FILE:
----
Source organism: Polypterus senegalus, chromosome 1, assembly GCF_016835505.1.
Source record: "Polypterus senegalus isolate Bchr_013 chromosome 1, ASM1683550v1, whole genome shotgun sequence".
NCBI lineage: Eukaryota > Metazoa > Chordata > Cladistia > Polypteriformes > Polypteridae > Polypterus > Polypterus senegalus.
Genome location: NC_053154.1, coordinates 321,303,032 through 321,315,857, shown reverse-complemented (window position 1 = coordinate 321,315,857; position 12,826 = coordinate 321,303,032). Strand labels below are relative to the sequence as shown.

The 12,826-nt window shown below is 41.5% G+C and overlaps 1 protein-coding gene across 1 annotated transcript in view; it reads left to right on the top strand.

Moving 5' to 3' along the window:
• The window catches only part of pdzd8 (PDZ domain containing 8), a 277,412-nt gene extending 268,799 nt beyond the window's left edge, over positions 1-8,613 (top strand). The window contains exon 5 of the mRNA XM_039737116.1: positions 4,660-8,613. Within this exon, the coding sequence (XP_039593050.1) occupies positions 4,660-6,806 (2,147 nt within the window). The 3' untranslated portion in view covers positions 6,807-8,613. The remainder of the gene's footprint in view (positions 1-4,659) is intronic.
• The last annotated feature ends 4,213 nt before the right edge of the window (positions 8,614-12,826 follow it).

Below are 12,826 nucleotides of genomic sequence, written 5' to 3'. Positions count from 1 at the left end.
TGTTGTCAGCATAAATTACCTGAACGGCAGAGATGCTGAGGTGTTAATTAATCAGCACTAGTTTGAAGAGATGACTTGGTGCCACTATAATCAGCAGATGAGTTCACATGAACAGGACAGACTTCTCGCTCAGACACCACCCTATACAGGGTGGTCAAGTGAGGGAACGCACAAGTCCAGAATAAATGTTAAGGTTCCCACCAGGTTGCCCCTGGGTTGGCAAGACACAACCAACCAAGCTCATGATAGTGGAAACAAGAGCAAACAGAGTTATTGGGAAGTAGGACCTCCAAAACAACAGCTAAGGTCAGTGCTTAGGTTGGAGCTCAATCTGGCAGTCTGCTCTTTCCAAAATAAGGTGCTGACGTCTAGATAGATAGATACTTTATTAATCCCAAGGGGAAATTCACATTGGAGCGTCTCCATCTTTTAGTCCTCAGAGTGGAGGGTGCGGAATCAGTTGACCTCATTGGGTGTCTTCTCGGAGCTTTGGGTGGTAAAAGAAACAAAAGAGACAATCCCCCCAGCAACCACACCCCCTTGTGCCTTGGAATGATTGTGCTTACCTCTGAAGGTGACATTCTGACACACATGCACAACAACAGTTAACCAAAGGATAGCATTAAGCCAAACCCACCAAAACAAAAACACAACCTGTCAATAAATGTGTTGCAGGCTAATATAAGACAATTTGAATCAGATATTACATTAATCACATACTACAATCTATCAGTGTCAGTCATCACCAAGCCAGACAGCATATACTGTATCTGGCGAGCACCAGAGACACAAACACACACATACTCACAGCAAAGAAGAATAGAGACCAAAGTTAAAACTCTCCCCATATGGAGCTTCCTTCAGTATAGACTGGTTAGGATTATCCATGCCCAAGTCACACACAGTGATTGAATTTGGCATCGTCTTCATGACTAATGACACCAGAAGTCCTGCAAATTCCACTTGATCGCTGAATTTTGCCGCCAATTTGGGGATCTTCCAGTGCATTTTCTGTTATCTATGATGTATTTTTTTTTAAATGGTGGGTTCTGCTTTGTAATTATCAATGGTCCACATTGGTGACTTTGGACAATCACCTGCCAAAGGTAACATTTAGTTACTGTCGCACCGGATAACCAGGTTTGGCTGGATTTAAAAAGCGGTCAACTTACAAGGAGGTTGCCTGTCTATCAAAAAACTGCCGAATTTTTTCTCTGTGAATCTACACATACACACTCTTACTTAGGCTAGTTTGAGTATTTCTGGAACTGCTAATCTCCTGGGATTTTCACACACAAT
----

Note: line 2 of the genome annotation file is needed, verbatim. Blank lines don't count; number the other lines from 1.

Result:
Source record: "Polypterus senegalus isolate Bchr_013 chromosome 1, ASM1683550v1, whole genome shotgun sequence".